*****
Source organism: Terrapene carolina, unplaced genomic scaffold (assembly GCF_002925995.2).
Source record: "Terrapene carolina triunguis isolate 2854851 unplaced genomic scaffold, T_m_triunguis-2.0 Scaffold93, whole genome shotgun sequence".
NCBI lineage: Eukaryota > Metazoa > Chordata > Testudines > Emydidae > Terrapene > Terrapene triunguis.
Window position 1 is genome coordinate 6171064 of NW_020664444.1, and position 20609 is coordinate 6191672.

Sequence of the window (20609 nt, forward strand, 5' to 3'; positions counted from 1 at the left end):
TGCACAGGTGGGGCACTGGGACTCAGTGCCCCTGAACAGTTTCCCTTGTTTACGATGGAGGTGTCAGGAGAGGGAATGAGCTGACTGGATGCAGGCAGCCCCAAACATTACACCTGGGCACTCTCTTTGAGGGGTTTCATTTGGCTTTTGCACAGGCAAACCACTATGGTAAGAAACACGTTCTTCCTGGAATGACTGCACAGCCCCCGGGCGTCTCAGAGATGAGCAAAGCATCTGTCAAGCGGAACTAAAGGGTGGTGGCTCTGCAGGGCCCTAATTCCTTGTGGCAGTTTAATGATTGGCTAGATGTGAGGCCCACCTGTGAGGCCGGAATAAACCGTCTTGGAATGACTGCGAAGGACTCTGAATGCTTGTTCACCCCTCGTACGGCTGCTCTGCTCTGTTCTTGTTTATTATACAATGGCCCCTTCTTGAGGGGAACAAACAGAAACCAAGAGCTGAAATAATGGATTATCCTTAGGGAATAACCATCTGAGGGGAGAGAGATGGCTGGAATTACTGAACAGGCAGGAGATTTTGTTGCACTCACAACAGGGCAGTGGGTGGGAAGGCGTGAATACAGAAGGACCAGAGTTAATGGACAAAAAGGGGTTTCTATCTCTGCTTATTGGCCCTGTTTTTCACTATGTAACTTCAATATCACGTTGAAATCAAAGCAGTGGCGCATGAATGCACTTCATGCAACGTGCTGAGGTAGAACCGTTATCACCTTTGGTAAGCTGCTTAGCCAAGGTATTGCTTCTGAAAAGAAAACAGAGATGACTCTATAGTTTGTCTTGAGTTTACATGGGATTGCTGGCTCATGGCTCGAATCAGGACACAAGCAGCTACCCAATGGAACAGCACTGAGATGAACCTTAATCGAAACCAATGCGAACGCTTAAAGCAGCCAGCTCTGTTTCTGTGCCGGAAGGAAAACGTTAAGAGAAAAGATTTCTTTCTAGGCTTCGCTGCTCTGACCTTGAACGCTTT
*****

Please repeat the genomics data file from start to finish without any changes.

Source organism: Terrapene carolina, unplaced genomic scaffold (assembly GCF_002925995.2).
Source record: "Terrapene carolina triunguis isolate 2854851 unplaced genomic scaffold, T_m_triunguis-2.0 Scaffold93, whole genome shotgun sequence".
NCBI lineage: Eukaryota > Metazoa > Chordata > Testudines > Emydidae > Terrapene > Terrapene triunguis.
Window position 1 is genome coordinate 6171064 of NW_020664444.1, and position 20609 is coordinate 6191672.

Sequence of the window (20609 nt, forward strand, 5' to 3'; positions counted from 1 at the left end):
TGCACAGGTGGGGCACTGGGACTCAGTGCCCCTGAACAGTTTCCCTTGTTTACGATGGAGGTGTCAGGAGAGGGAATGAGCTGACTGGATGCAGGCAGCCCCAAACATTACACCTGGGCACTCTCTTTGAGGGGTTTCATTTGGCTTTTGCACAGGCAAACCACTATGGTAAGAAACACGTTCTTCCTGGAATGACTGCACAGCCCCCGGGCGTCTCAGAGATGAGCAAAGCATCTGTCAAGCGGAACTAAAGGGTGGTGGCTCTGCAGGGCCCTAATTCCTTGTGGCAGTTTAATGATTGGCTAGATGTGAGGCCCACCTGTGAGGCCGGAATAAACCGTCTTGGAATGACTGCGAAGGACTCTGAATGCTTGTTCACCCCTCGTACGGCTGCTCTGCTCTGTTCTTGTTTATTATACAATGGCCCCTTCTTGAGGGGAACAAACAGAAACCAAGAGCTGAAATAATGGATTATCCTTAGGGAATAACCATCTGAGGGGAGAGAGATGGCTGGAATTACTGAACAGGCAGGAGATTTTGTTGCACTCACAACAGGGCAGTGGGTGGGAAGGCGTGAATACAGAAGGACCAGAGTTAATGGACAAAAAGGGGTTTCTATCTCTGCTTATTGGCCCTGTTTTTCACTATGTAACTTCAATATCACGTTGAAATCAAAGCAGTGGCGCATGAATGCACTTCATGCAACGTGCTGAGGTAGAACCGTTATCACCTTTGGTAAGCTGCTTAGCCAAGGTATTGCTTCTGAAAAGAAAACAGAGATGACTCTATAGTTTGTCTTGAGTTTACATGGGATTGCTGGCTCATGGCTCGAATCAGGACACAAGCAGCTACCCAATGGAACAGCACTGAGATGAACCTTAATCGAAACCAATGCGAACGCTTAAAGCAGCCAGCTCTGTTTCTGTGCCGGAAGGAAAACGTTAAGAGAAAAGATTTCTTTCTAGGCTTCGCTGCTCTGACCTTGAACGCTTT